Wednesday, March 19, 2008

metaDRAMA: Is It Possible to Express the Value of Theater?

I fell in love with the French word frisson only within the last four years, picking it up in (probably) the pages of the New Yorker. But I'd fallen in love with theater many years earlier, first because it was one of the only things my mother and I could agree on; second, because in high school, it had helped me get outside of myself -- emotionally, intellectually, and physically; and third, while in college, because of how close and how cool it was, a more intimate proximity, a more dangerous presence, a more open-ended thrill. One summer, we did Constantinople Smith and Sure Thing in a girl named Raquel's loft apartment in SoHo; after school, I worked with MCC Theater's youth company and instantly felt more connected to and more comfortable with that diverse bunch of kids than I would've anywhere else; in college, I got some friends together and we just decided to mount a production of Speed-the-Play. Why not? We were young, willing, and eager to explore.

Which leads me to March 19th, 2008, to the question Matt Slaybaugh asks, "What is the 'value' of theater?" and to that word, frisson, which sits right up there with John Patrick Shanley's use of the word exquisite -- it's got a certain sliver of pain, or terrible terrible joy, in it. Well, aside from the aforementioned educational, exploratory, and entertainment value, here's why theater is so much more important and powerful than other arts: it brings people together.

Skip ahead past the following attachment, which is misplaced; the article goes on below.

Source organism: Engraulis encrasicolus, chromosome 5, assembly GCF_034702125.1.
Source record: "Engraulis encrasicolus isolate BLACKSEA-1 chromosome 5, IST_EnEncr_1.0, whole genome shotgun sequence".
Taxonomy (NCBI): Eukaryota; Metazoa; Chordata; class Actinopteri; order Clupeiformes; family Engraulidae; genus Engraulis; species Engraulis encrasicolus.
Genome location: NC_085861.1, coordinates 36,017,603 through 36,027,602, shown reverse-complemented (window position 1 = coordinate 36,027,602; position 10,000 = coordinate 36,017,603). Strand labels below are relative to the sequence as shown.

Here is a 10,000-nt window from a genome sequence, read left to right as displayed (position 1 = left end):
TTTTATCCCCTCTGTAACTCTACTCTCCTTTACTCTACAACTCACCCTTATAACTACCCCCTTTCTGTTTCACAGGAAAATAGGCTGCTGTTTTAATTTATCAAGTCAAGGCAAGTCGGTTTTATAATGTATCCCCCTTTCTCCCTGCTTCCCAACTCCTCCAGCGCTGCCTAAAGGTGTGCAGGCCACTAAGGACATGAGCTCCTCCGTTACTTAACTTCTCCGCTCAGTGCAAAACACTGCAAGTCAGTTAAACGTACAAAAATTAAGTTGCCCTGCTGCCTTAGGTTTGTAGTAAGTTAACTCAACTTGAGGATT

Film, at its heart, divides. The very thing itself, a cold, two-dimensional image, is distant (hence projected), and what you are watching is no more than a wall, a wall that separates you, the audience, from them and the experience. There may be common themes, bound together by a powerful score, but it's artificially produced (sometimes very cleverly) by some puppet master focusing us on what they're interested in, cutting us off from the thing, perhaps, that we care about.

Art, if it has a heart (I jest, to an extent), withholds. It locks its secrets up within a frame (boundaries) and allows you to experience it, but not always to interact -- sometimes, not even to really react. It never changes (though you might), and as a perfect constant loses a certain reality: I find immortality unsettling.

Music is nothing more than the heartbeat of theater; a live performance is just that, performed, on a stage, and the instruments are simply props of actors playing specific scenes. The best learn to improvise, to make each time fresh and new; the worst burn out telling the same story without the ability to teach, or, more importantly, to learn. If you like music and not theater, you are either too lazy to open your eyes, or your attention is segmented into five-minute chunks.

But theater . . . theater can do anything. It can be a happening, anywhere. (We used to do scenes while riding in subway cars; we never bowed, we never broke the curtain.) It can work work as intimately as with one, or with hundreds; it can put the audience on the stage, or it can come down into the audience. (I still remember Bill Irwin, in Full Moon, spilling popcorn all over me; I still think of the time I danced on stage with the cast of Five Guys Named Moe.) It can use art to tell a story, it can use music, too -- even film. But it remains, throughout it all, more present, for you are not necessarily in control. Again, the frisson.